Thursday, July 17, 2003
Life Of Sorrow
All life is suffering, the Buddha assures us. Perhaps that is why a happy song like "I'm Too Sexy" is relegated to the novelty bin almost immediately upon release, while a song like "Man of Constant Sorrow" is a timeless wonder. The people of Appalachia, the wellspring of bluegrass music, knew that life was hard, that sorrow was at least as much a part of life as happiness, if not a greater part. It is these baleful realms that David Grisman explores on his latest release, "Life Of Sorrow." Grisman collected songs fitting this theme from various recording sessions, both formal and informal, that he's been a part of between 1969 and 1998. Considering the time span, the collection is remarkably cohesive, not just thematically but sonically. The recording quality is stunning, which is par for the course on Acoustic Disc.
So is the playing. Grisman plays with the Del McCoury Band, Ralph Stanley and the Clinch Mt. Boys, John Hartford, The Nashville Bluegrass Band, Herb Pederson and others. Along the way Grisman does everything from tasty, understated solos to duets where he's way out front on mandolin and vocals. Despite its focus on "sorrow," the CD is not depressing by any means. To the contrary, this is spectacular, life affirming music that explores the full gamut of human emotions. Of course death plays an important role here, but what is life but a sexually transmitted death sentence? It's how we deal with everything between the cradle and the grave that makes us human, and dealing with, even reveling in, the sorrow at times is a huge part of that experience. Then again, forget the philosophy and dig: this is another great bluegrass record from David Grisman.
Trojan 12" Box Set
If a body and brain love a groove for three minutes, who is to say they wouldn't for six, nine, twelve or longer? Such is the philosophy behind the 12" single, the remix or the various permutations thereof that began back in the '70s via electronic prosthesis, or tape edits. The idea is to keep 'em dancing to those steady beats per minute until they tire. Sure is better than trying to seamlessly segue one three-minute hit after another, no?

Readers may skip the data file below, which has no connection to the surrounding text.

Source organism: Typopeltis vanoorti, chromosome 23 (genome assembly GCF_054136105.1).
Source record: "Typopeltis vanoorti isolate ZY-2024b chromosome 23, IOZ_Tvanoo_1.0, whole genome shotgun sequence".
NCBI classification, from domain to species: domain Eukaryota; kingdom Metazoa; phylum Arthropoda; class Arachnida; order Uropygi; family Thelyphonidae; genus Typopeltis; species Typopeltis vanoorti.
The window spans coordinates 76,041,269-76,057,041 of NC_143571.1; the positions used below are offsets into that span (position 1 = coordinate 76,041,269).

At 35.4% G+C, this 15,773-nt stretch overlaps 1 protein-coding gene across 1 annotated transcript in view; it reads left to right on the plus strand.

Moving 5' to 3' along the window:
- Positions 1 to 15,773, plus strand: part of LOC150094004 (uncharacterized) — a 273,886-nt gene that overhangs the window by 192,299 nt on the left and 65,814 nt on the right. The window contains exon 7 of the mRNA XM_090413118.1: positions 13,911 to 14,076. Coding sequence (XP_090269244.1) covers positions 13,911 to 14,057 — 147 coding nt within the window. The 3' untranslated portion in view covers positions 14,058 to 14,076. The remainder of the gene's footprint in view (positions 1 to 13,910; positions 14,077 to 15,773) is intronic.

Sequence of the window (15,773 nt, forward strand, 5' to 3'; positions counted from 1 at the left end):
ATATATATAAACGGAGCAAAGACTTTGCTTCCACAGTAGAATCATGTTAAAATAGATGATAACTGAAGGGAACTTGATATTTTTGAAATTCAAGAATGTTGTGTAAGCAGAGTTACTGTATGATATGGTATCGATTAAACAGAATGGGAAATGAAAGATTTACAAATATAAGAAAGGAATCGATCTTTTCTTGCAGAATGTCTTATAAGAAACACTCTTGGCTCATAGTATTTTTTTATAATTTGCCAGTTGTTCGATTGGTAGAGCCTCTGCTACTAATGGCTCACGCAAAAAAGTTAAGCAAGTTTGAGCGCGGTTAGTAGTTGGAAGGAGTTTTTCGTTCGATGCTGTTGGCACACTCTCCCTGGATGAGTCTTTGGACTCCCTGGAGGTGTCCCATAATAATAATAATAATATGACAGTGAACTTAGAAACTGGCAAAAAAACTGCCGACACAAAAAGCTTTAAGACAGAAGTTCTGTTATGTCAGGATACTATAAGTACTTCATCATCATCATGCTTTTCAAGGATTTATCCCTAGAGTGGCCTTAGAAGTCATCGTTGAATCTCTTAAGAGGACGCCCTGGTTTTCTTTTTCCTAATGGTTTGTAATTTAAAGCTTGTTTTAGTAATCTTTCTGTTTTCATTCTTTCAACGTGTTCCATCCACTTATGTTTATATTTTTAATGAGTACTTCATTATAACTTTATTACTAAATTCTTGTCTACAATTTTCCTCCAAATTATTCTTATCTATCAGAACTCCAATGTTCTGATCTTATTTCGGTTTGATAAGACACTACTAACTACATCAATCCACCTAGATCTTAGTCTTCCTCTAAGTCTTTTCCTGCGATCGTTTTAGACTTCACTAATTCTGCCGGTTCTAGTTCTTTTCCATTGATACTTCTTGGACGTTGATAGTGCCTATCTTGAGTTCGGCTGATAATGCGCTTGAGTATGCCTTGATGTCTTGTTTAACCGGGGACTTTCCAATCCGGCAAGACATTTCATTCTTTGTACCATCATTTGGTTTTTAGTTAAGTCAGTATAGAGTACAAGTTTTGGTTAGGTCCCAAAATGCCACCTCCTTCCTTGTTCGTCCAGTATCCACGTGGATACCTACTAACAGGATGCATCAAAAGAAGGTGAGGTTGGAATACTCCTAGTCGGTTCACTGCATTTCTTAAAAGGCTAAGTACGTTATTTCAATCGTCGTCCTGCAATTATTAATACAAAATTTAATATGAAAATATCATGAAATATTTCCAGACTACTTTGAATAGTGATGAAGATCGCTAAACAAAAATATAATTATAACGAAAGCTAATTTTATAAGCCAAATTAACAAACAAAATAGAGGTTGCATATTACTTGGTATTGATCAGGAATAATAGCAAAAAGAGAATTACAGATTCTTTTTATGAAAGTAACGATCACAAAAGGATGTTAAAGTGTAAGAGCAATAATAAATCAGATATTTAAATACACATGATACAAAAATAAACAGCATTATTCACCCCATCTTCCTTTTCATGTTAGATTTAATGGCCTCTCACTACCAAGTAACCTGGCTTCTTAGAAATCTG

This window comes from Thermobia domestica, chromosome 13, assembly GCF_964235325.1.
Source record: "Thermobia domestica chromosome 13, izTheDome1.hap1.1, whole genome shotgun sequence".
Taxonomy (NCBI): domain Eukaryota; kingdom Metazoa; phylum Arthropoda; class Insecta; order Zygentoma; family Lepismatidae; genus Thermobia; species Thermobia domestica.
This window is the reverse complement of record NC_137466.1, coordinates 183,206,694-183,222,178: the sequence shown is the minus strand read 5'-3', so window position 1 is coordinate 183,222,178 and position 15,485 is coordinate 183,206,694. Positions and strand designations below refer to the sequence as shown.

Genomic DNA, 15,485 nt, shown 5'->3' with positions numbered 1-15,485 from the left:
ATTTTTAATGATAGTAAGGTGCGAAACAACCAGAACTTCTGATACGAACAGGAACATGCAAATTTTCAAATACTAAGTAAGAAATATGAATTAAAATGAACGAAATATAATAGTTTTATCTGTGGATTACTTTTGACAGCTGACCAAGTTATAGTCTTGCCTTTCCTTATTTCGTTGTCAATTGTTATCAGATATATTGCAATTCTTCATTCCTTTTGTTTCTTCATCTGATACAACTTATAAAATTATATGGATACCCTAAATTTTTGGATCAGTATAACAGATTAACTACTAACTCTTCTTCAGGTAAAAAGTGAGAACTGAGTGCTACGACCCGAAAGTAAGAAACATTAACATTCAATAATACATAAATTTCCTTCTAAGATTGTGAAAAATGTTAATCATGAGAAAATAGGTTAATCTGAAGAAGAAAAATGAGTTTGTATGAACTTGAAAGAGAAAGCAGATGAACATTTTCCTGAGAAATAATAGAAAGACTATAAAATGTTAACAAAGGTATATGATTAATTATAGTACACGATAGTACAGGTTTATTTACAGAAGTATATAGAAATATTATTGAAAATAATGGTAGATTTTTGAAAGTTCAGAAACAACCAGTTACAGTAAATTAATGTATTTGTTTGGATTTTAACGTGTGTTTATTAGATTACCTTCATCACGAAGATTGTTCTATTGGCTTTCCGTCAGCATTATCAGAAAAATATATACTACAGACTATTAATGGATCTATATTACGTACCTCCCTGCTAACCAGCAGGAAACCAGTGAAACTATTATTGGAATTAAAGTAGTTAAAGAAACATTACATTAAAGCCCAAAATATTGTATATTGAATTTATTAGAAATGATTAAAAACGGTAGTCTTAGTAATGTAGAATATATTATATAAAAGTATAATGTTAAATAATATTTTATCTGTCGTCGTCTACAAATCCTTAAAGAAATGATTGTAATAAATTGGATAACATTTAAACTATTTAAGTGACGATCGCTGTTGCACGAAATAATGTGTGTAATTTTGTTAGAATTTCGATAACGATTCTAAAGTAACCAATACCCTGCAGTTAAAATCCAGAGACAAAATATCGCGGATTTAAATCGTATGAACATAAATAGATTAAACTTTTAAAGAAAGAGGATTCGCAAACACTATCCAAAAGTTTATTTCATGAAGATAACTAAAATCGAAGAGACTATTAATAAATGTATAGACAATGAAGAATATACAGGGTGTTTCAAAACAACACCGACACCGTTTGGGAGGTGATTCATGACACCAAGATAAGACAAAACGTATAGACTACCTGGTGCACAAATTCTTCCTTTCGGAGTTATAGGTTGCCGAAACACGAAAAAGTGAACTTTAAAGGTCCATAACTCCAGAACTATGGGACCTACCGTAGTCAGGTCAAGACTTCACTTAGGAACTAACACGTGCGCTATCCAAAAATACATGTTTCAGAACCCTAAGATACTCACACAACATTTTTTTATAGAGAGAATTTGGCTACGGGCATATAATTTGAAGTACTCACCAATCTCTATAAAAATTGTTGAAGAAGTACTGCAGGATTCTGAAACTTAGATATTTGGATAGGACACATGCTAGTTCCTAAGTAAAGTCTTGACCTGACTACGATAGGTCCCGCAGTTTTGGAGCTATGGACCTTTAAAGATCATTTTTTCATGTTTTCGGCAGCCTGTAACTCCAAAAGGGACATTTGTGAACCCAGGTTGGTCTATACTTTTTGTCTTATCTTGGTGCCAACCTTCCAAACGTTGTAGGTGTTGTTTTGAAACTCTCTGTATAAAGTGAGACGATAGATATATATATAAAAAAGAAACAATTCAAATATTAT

These reggae classics turned dub turned dancehall/rap foundations were the real roots of the music of today, what is techno really but minute variations of a theme? Thing is, the theme's were the thing on these discs, be they Marley, the Mighty Diamonds, Dennis Brown, Lee Perry or whomever, the bass lines remained intact, but the rest was really a studio take on what live bands were doing forever--building crescendos, dropping down and repeating themes into a frenzy. It is the bedrock of reggae and all rhythm and blues--they're doing what gospel choirs have been doing for centuries.
Sure, there's a bit of "dead-horse beating" in some of these extended jams, most which feature Lee Perry's band The Upsetters. Best track is the unbreakable "Kouchi Vibes/Pass The Knowledge" track from the M Diamonds, which morphed into one of the most enduring pop moments of the '80s in the States, Musical Youth's "Pass the Dutchie." And unlike today's up-up-up techno, the beat settles down and mesmerizes instead of propels. But that's reggae, mon, and if you loved these tunes in their compact forms, a little noodlin' and doodlin' does you no harm.